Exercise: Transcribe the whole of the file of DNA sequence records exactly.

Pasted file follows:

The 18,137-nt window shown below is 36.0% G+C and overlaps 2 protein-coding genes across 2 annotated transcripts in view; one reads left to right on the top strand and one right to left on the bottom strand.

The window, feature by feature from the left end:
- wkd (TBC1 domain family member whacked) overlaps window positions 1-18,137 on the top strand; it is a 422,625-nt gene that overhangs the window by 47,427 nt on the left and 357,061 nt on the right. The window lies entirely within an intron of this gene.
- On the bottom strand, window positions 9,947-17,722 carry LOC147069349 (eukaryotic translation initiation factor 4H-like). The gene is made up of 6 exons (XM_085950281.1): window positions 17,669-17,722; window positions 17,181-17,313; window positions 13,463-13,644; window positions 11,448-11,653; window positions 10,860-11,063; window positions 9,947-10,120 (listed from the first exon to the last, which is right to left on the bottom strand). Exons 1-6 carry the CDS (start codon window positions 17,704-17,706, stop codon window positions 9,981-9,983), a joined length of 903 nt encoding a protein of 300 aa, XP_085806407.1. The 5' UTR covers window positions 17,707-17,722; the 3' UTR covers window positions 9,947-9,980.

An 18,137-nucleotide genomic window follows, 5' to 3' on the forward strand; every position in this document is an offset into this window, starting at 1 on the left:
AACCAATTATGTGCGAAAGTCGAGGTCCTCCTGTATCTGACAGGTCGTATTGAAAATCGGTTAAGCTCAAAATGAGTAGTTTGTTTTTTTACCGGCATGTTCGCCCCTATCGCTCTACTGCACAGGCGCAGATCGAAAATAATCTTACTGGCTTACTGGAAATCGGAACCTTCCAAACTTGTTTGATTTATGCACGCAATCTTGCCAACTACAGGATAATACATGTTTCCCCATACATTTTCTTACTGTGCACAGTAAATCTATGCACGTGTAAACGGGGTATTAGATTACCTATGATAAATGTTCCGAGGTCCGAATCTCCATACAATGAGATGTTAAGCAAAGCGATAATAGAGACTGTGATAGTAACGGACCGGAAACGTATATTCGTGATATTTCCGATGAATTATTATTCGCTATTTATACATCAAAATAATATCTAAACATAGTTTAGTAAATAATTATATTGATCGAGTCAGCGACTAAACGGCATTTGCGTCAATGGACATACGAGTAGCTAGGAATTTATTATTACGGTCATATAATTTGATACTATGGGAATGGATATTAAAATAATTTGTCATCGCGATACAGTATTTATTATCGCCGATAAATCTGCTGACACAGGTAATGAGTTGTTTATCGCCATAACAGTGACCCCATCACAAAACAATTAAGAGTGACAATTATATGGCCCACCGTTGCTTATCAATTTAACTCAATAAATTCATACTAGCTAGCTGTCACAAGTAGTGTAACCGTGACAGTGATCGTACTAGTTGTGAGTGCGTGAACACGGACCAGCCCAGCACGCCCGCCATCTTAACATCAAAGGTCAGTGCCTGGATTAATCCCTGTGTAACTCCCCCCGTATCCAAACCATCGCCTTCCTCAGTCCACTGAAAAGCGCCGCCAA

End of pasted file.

The 18,137-nt window shown below is 36.0% G+C and overlaps 2 protein-coding genes across 2 annotated transcripts in view; one reads left to right on the top strand and one right to left on the bottom strand.

The window, feature by feature from the left end:
- wkd (TBC1 domain family member whacked) overlaps window positions 1-18,137 on the top strand; it is a 422,625-nt gene that overhangs the window by 47,427 nt on the left and 357,061 nt on the right. The window lies entirely within an intron of this gene.
- On the bottom strand, window positions 9,947-17,722 carry LOC147069349 (eukaryotic translation initiation factor 4H-like). The gene is made up of 6 exons (XM_085950281.1): window positions 17,669-17,722; window positions 17,181-17,313; window positions 13,463-13,644; window positions 11,448-11,653; window positions 10,860-11,063; window positions 9,947-10,120 (listed from the first exon to the last, which is right to left on the bottom strand). Exons 1-6 carry the CDS (start codon window positions 17,704-17,706, stop codon window positions 9,981-9,983), a joined length of 903 nt encoding a protein of 300 aa, XP_085806407.1. The 5' UTR covers window positions 17,707-17,722; the 3' UTR covers window positions 9,947-9,980.

An 18,137-nucleotide genomic window follows, 5' to 3' on the forward strand; every position in this document is an offset into this window, starting at 1 on the left:
AACCAATTATGTGCGAAAGTCGAGGTCCTCCTGTATCTGACAGGTCGTATTGAAAATCGGTTAAGCTCAAAATGAGTAGTTTGTTTTTTTACCGGCATGTTCGCCCCTATCGCTCTACTGCACAGGCGCAGATCGAAAATAATCTTACTGGCTTACTGGAAATCGGAACCTTCCAAACTTGTTTGATTTATGCACGCAATCTTGCCAACTACAGGATAATACATGTTTCCCCATACATTTTCTTACTGTGCACAGTAAATCTATGCACGTGTAAACGGGGTATTAGATTACCTATGATAAATGTTCCGAGGTCCGAATCTCCATACAATGAGATGTTAAGCAAAGCGATAATAGAGACTGTGATAGTAACGGACCGGAAACGTATATTCGTGATATTTCCGATGAATTATTATTCGCTATTTATACATCAAAATAATATCTAAACATAGTTTAGTAAATAATTATATTGATCGAGTCAGCGACTAAACGGCATTTGCGTCAATGGACATACGAGTAGCTAGGAATTTATTATTACGGTCATATAATTTGATACTATGGGAATGGATATTAAAATAATTTGTCATCGCGATACAGTATTTATTATCGCCGATAAATCTGCTGACACAGGTAATGAGTTGTTTATCGCCATAACAGTGACCCCATCACAAAACAATTAAGAGTGACAATTATATGGCCCACCGTTGCTTATCAATTTAACTCAATAAATTCATACTAGCTAGCTGTCACAAGTAGTGTAACCGTGACAGTGATCGTACTAGTTGTGAGTGCGTGAACACGGACCAGCCCAGCACGCCCGCCATCTTAACATCAAAGGTCAGTGCCTGGATTAATCCCTGTGTAACTCCCCCCGTATCCAAACCATCGCCTTCCTCAGTCCACTGAAAAGCGCCGCCAA